A young boy watches, powerless, as his parents are murdered by bounty hunters. The leader of the killers, Pollicutt--perhaps unable to kill a child--slits the boy’s throat, severing his vocal chords, so he’ll never tell the tale. That boy grows up to become a bounty hunter himself. Known only as “Silence” (guess why), he specializes in tracking down those bounty hunters who subvert the law and kill innocents in the name of justice, cashing in on their illicit and immoral behaviour. Silence’s main trick is to lure his opponents into drawing first, so he can gun them down with his Mauser in “self defence,” (ironically) subverting the law in the process.
Sergio Corbucci’s The Great Silence takes place in the fictional town of Snow Hill, Utah, during the great blizzard of 1899. There, due to the unseasonable weather, the starving townsfolk have had to fall into banditry to survive (though this isn’t very well explained). A general amnesty is expected from the governor, but until then Pollicutt, Snow Hill’s Justice of the Peace, is paying $1000 a head for these outlaws. This offer attracts to Snow Hill large groups of bounty hunters (called “bounty killers” in the film); chief among them is Loco (Klaus Kinski), a dangerous and sadistic man looking to cash in on the townsfolk’s desperate situation. Only Silence, famed for his antagonism towards bounty hunters, can possibly save the town.
There’s a lot you have to accept if you want to get into a Spaghetti Western, especially a Spaghetti Western that isn’t helmed by Sergio Leone. Like most of its kind, The Great Silence is badly dubbed, so that the words you hear never match the movement of the actors’ lips; furthermore, the words you hear are badly mixed in, so that they always come out as an audio close-up. All of the costumes look newly made, no matter how worn they should be, and most of the extras can only be counted on to ham it up in the worst fashion imaginable. But if you go into the film knowing this, you can soon accept it, and you should, since The Great Silence is one of the most original and rewarding Westerns out there.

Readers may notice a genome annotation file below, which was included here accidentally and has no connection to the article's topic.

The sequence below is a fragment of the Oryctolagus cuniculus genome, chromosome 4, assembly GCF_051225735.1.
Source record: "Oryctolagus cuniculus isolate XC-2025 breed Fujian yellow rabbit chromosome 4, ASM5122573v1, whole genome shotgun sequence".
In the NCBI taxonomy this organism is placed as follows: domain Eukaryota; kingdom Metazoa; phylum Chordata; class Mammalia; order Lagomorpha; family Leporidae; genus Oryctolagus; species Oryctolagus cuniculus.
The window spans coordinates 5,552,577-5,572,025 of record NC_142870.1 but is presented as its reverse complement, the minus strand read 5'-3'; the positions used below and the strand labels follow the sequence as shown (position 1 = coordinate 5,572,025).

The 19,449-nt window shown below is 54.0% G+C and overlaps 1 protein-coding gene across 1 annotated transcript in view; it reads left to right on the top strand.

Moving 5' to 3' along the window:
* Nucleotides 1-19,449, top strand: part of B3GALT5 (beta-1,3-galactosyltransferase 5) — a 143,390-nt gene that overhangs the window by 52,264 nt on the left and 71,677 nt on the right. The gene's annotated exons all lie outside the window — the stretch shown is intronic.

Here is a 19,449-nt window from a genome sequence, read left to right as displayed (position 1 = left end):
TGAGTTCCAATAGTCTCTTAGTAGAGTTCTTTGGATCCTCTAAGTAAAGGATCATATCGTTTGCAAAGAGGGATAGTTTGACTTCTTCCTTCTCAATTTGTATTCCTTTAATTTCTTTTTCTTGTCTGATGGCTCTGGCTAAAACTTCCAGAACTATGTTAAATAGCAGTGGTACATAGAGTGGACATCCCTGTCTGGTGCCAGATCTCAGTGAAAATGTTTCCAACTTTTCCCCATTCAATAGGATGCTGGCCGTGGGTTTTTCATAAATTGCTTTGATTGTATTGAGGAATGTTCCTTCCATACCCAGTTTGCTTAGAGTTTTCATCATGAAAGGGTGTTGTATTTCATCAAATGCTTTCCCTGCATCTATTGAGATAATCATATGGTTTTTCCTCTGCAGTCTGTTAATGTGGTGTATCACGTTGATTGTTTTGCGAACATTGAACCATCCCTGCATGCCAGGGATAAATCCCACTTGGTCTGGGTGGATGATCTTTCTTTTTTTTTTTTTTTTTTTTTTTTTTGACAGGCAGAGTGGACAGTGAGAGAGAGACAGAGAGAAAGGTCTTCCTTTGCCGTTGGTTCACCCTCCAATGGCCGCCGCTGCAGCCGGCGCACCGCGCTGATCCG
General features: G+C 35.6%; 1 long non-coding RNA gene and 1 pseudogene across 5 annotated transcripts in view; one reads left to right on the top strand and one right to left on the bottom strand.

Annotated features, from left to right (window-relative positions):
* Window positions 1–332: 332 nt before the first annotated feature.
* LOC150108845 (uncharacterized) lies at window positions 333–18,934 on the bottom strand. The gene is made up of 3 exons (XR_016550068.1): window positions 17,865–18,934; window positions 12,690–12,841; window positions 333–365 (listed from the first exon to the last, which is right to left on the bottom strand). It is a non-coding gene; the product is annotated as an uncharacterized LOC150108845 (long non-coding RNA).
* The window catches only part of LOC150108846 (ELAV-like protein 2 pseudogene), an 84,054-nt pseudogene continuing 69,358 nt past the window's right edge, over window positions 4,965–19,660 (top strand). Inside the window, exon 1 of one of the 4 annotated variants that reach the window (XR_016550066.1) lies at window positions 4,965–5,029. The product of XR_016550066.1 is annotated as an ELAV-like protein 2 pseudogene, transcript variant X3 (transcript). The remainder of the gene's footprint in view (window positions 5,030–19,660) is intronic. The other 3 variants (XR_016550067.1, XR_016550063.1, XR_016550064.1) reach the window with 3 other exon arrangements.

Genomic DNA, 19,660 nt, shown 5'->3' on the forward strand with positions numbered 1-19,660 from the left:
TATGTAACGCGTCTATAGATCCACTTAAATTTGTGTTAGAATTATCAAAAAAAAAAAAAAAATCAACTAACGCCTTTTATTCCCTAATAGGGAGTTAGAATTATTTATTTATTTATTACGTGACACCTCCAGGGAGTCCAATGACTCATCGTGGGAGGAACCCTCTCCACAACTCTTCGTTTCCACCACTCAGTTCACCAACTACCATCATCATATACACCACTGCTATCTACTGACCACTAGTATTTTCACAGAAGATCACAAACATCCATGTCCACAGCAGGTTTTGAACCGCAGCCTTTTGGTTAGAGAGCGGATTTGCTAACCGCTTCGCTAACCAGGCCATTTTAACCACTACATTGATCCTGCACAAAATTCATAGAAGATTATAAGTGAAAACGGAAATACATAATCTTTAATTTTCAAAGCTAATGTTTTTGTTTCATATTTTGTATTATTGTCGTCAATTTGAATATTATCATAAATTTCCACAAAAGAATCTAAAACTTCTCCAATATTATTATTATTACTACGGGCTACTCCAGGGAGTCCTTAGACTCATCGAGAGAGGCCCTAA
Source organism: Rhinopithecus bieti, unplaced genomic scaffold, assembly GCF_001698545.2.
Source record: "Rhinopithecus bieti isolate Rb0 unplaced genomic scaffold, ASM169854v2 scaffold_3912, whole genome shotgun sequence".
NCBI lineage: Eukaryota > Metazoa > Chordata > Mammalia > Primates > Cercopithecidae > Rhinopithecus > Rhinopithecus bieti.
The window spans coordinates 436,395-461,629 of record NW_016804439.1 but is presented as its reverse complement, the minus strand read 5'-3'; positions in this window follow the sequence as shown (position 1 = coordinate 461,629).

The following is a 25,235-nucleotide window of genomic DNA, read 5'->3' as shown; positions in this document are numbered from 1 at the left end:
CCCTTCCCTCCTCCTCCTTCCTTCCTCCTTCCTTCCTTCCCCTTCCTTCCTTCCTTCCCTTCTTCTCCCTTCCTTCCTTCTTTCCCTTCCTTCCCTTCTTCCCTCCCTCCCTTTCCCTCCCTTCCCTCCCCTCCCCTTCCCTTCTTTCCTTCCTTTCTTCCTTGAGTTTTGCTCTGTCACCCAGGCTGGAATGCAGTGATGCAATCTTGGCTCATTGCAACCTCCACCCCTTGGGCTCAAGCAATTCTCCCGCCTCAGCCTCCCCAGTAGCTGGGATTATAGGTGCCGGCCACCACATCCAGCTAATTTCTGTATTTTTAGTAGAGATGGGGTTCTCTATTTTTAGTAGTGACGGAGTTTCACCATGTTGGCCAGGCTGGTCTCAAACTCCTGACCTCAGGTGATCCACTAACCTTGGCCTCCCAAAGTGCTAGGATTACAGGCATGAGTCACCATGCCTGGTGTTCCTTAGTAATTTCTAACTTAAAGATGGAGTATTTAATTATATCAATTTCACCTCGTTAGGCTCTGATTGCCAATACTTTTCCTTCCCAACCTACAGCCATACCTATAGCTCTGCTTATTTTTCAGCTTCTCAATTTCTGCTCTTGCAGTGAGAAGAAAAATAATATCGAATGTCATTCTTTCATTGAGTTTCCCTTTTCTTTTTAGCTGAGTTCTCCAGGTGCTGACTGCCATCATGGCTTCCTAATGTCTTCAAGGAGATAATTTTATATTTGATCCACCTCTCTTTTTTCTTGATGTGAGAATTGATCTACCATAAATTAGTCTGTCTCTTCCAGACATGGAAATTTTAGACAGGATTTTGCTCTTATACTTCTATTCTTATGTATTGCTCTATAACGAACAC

The film stands out for various reasons. First is its setting; most of us are used to seeing cowboys in dusty Frontier or mining towns, or perhaps in lush green fields in places like Montana. The Great Silence takes place in snow-covered Utah; everyone is bundled up, everything is frozen (not unlike McCabe & Mrs. Miller, Robert Altman’s 1972 Western film that seems to be the spiritual partner of Corbucci’s film). Then there’s Loco, played by the infamous Klaus Kinski. It’s hard to put your finger on exactly what makes Loco so much different from so many other villains. He seems practical (he asks for help hoisting frozen corpses onto a carriage, so he can collect the bounty), and almost polite. He also looks fucking insane. Then there’s the overall mood of the film, which is gloomier even than Clint Eastwood’s Unforgiven.
There isn’t much to say about Silence, played by French actor Jean-Louis Trintignant. There are different theories, or rumours, surrounding the reasoning behind the protagonist's muteness. Some say that this is Corbucci playing with the trope of the laconic cowboy; if Eastwood or John Wayne, for instance, are curt, than Corbucci’s hero is going to be downright dumb. The other popular belief is that Trintignant only accepted the role on the grounds that he didn’t have to learn any lines. Either way, Silence is pretty uninteresting; not only does he not talk, he has seemingly no facial expressions whatsoever. All of his character seems to be expressed in his unique choice of gun. Unlike most cowboys, who carry some sort of six-shooter, Silence carries an automatic handgun, an 1896 7.63 mm Mauser Broomhandle. It’s his gun, rather than his silence, which sets him apart.
The last character worth mentioning is the Sheriff, played by Frank Wolff. (The love interest, played by Vonetta McGee, doesn’t do much but bring Silence to Snow Hill, before quickly falling love with him.) While the Sheriff is clearly meant to be comic relief, he’s rarely as buffoonish or clownish as some of his comedic counterparts. On the whole, he is well-meaning, but ignorant of his own situation and naïve in believing that he can make a difference. He is, on the whole, fairly noble, and one can’t help but feel that he’s the most sympathetic character in the whole film.
As unique as The Great Silence is, it’s not without its faults. Little explanation is offered for what’s happening--the reason that so many people are outlawed, and exactly how Pollicutt is supposedly profiting, is hard to grasp. In one instance, Loco digs a gun out of the snow and uses it to great effect; though we’ve seen him hide weapons in the snow before, it’s incredibly convenient (and incredibly hard to believe) that he had one in exactly that spot, and knew exactly where to look, exactly when he needed to. Some extra bounty hunters show up at near the end, and while their presence is mentioned it isn’t really explained. If you’re a stickler for a tight script, parts of the film can be irritating.
That said, anyone who’s a fan of the genre should check out the movie. It features a great villain, and while I’m not sold that Corbucci is the peer of that other, more famous Sergio (I found Django, for instance, pretty bad), he is a stylish director with a flair for filming violence. The Great Silence is a dour, nihilistic Western that is well worth tracking down.